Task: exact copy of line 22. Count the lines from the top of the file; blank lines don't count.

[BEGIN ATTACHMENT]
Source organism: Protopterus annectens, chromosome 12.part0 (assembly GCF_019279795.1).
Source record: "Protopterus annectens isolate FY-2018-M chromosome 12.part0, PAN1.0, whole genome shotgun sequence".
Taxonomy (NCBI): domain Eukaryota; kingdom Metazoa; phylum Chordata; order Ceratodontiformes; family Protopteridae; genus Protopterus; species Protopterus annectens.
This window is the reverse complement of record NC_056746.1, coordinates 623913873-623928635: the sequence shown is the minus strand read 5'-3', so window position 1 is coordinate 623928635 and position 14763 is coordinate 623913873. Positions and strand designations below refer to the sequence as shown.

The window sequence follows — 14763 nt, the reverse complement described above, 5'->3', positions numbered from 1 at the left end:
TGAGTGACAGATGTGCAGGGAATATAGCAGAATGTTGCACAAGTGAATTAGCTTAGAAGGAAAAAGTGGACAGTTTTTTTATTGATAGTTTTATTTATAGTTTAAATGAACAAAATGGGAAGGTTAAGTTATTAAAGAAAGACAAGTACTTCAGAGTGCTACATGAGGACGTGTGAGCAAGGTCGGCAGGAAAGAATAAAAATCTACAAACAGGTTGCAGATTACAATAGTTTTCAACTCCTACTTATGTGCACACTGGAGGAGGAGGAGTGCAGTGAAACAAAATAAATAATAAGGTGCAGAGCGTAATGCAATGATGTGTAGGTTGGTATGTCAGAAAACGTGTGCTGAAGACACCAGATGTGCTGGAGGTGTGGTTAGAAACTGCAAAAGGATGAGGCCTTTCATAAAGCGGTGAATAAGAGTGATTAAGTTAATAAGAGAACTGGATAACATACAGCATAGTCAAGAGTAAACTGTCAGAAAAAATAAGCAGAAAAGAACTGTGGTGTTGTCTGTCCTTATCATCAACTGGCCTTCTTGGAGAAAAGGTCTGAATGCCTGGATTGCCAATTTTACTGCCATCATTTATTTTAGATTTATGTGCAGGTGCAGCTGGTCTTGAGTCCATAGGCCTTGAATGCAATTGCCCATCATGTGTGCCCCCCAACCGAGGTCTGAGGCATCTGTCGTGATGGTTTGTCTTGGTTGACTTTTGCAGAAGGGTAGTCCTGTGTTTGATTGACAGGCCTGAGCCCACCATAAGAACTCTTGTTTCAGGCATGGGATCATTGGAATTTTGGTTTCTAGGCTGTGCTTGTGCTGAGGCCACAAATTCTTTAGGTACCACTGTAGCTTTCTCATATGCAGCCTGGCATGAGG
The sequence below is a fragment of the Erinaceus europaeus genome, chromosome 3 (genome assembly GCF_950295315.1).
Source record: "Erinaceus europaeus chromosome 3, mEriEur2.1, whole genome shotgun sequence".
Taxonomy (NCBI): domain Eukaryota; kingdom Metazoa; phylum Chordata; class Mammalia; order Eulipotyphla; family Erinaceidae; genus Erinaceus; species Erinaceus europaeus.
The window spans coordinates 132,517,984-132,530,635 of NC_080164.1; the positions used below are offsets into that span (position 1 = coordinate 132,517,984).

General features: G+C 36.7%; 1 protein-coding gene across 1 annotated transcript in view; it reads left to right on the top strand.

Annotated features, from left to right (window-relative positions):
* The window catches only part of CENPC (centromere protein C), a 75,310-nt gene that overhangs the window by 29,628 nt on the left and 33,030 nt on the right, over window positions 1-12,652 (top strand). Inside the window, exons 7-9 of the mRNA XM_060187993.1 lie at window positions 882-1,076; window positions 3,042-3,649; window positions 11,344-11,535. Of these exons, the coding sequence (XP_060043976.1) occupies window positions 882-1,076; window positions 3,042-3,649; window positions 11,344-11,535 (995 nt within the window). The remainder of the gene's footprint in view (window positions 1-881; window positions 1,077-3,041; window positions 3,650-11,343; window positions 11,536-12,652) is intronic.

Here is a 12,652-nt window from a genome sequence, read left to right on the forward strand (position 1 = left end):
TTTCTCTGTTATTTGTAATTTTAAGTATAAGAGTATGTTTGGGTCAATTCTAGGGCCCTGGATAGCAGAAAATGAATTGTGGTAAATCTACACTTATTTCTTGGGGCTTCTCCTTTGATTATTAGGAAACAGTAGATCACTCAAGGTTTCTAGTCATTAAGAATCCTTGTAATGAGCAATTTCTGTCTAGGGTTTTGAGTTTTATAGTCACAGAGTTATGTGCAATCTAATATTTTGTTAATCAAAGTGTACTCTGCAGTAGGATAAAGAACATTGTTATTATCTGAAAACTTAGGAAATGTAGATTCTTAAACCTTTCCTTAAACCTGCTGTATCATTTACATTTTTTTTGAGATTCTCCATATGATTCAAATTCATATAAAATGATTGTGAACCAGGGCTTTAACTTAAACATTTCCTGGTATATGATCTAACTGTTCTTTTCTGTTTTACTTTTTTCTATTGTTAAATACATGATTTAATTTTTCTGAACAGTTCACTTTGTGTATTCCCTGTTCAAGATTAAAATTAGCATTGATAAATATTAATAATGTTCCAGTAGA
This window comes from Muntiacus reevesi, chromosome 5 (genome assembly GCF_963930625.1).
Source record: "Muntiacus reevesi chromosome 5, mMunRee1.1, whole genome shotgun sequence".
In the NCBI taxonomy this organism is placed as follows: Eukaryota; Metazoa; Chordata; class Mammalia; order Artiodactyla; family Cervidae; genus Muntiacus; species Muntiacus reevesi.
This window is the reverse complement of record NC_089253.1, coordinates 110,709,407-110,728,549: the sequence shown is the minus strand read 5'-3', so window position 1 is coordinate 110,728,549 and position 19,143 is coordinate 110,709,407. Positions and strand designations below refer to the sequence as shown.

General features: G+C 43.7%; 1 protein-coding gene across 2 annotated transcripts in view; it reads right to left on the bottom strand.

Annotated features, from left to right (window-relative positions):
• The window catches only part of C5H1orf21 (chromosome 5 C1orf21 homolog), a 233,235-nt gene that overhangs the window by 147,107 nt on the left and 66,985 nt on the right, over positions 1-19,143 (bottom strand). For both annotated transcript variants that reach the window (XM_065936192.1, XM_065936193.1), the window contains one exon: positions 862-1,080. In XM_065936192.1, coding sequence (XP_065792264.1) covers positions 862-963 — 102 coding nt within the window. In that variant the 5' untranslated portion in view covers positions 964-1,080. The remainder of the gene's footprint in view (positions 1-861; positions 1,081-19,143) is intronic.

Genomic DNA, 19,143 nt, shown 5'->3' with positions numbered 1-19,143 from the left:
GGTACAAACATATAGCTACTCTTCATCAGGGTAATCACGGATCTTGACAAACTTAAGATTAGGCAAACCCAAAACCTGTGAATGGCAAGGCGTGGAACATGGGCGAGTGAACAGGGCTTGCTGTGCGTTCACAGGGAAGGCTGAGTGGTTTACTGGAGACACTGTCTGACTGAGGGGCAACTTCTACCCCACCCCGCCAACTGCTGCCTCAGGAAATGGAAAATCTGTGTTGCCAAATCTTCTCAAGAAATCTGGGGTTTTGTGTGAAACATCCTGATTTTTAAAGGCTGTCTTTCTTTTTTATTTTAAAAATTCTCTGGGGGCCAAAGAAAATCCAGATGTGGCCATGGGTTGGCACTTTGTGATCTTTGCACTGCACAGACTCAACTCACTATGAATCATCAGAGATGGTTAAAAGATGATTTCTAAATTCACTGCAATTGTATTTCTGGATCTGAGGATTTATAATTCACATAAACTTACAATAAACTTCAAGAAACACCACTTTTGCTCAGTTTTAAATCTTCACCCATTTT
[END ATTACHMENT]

• The window catches only part of C5H1orf21 (chromosome 5 C1orf21 homolog), a 233,235-nt gene that overhangs the window by 147,107 nt on the left and 66,985 nt on the right, over positions 1-19,143 (bottom strand). For both annotated transcript variants that reach the window (XM_065936192.1, XM_065936193.1), the window contains one exon: positions 862-1,080. In XM_065936192.1, coding sequence (XP_065792264.1) covers positions 862-963 — 102 coding nt within the window. In that variant the 5' untranslated portion in view covers positions 964-1,080. The remainder of the gene's footprint in view (positions 1-861; positions 1,081-19,143) is intronic.